Abdi Adan: hero
In Somalia, Abdiqafar Adan had a good life. He studied law for a time. He owned a thriving wholesale business and gave private English lessons to university students. Then the country fell apart. In 1994, he sent his wife to America to escape the bloody chaos. Four years later, when hope of a return to normalcy had evaporated, he followed her to Minneapolis and the Cedar-Riverside neighborhood that was, and remains, the nucleus of Minnesota’s Somali population.
In these new surroundings, Abdi observed the shortage of Somali groceries. In 2000, he organized seven other partners to start the Afrik grocery store and wholesale operation on Cedar Avenue. The business prospered and began filling another resource shortage by becoming an unofficial neighborhood service center for recent arrivals to the United States.
Abdi’s customers brought him their paperwork — leases, contracts, bills — and wide-ranging questions about the American system that his background and English proficiency implicitly qualified him to interpret and advise. He was asked to mediate disputes, opine on domestic issues, provide recommendations and make referrals. He offered these services to friends and strangers at no cost from behind the counter of his small store.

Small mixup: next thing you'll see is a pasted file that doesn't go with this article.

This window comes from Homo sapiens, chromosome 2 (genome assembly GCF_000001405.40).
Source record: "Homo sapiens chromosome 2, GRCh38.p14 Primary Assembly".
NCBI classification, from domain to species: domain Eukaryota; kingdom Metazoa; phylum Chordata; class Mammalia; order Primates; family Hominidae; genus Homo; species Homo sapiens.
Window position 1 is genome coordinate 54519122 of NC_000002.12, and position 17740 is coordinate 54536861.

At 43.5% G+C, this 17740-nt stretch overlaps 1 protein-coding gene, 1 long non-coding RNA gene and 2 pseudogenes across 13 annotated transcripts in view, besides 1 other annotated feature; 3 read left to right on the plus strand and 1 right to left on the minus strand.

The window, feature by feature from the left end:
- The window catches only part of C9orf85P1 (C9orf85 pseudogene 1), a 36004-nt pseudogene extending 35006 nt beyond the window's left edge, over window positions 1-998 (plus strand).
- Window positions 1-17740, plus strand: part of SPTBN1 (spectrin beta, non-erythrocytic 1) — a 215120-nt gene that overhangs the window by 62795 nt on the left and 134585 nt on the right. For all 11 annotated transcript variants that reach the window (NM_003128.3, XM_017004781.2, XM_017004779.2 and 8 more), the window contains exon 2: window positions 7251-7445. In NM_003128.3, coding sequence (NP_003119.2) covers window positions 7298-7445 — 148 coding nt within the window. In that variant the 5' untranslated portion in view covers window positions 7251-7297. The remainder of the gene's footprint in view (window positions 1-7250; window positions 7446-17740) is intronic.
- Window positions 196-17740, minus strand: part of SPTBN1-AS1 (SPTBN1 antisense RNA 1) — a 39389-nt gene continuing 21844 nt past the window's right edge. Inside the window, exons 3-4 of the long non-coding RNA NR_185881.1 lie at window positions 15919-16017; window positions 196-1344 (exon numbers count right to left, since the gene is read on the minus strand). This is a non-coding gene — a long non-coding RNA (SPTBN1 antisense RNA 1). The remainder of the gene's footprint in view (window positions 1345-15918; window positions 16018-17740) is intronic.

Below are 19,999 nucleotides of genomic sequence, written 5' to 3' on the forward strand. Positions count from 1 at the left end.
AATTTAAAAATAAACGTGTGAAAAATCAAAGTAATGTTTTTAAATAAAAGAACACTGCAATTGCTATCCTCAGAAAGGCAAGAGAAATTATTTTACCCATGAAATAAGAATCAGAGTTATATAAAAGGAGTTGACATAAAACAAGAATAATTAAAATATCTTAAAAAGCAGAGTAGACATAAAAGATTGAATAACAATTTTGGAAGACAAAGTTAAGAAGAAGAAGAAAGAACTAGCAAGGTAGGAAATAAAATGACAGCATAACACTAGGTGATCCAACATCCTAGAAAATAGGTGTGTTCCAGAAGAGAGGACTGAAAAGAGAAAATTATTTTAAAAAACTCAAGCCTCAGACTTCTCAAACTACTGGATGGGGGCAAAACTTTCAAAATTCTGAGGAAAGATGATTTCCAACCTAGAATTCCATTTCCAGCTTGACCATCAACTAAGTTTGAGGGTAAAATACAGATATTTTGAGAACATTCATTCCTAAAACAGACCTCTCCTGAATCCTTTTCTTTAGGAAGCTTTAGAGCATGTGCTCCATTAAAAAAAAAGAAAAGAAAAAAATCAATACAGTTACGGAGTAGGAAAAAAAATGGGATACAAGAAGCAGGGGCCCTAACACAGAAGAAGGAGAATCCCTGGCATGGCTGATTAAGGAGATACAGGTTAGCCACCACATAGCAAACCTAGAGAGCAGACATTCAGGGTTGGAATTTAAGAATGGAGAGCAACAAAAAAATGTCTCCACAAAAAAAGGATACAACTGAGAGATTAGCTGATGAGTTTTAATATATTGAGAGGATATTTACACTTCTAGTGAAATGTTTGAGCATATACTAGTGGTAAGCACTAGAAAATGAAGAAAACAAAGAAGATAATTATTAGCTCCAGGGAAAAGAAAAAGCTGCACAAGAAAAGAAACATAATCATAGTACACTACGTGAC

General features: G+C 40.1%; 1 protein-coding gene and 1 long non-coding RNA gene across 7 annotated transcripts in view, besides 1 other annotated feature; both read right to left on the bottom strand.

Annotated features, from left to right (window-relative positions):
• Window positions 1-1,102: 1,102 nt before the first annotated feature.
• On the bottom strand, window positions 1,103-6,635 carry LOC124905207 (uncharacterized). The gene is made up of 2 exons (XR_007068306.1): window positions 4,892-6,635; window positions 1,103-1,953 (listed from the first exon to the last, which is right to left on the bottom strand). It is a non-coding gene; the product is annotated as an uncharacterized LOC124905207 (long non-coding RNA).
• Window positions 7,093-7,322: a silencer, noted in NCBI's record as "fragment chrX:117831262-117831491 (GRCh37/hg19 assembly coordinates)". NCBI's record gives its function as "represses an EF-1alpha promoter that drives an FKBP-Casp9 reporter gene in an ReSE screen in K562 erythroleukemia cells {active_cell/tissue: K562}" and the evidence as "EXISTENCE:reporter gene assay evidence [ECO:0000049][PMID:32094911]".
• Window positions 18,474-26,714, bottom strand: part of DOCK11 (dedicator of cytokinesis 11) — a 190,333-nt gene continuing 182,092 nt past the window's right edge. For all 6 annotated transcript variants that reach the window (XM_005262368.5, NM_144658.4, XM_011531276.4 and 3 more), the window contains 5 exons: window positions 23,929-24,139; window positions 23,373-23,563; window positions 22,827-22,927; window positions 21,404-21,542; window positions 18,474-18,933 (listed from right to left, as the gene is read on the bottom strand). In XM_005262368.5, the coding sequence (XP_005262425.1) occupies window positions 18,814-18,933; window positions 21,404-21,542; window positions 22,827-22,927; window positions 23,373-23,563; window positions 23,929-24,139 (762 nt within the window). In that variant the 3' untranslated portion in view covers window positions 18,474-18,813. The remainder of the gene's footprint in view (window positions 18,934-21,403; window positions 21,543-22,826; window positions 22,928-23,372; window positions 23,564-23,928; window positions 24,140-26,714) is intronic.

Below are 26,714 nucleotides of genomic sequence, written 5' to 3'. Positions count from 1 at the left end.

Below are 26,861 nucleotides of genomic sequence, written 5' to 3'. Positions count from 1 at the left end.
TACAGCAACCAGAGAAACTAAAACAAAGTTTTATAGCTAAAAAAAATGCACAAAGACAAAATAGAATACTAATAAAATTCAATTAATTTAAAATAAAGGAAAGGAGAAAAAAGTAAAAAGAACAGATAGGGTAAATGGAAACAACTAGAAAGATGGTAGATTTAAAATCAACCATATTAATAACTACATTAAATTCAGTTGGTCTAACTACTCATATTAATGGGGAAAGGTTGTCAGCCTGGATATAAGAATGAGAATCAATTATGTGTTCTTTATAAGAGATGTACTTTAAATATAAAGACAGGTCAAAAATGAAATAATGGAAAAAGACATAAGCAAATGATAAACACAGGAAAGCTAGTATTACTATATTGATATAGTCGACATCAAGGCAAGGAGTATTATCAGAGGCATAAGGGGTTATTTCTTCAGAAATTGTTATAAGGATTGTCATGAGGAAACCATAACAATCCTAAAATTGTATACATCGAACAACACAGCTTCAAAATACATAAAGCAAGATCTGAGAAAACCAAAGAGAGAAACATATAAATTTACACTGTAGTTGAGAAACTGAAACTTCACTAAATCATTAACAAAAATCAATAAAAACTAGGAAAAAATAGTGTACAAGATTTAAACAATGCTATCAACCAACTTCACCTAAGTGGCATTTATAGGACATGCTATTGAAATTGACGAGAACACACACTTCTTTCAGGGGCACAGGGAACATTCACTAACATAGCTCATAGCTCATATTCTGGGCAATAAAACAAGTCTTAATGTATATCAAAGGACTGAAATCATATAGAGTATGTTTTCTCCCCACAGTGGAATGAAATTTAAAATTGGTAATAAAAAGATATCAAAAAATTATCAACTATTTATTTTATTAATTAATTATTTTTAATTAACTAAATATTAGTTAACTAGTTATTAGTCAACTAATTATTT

By 1995, Abdi had bought out his partners and was eager to expand. But to take the next step, he needed resources. So he turned to ADC, which provided financing and technical support to move Afrik to a larger location on Cedar Avenue and remodel the storefront.
ADC is honored to be of service to this entrepreneur, friend, father of four and neighborhood home owner. And in recognition of his service to others, ADC has awarded Abdikafar Aden its Community Hero Award for 2007.
Humble and soft-spoken, Abdii allows that it’s “very difficult” running his business, but he is happy. His ambitions, he says, are not in business growth but in carrying on as a fixture of the community.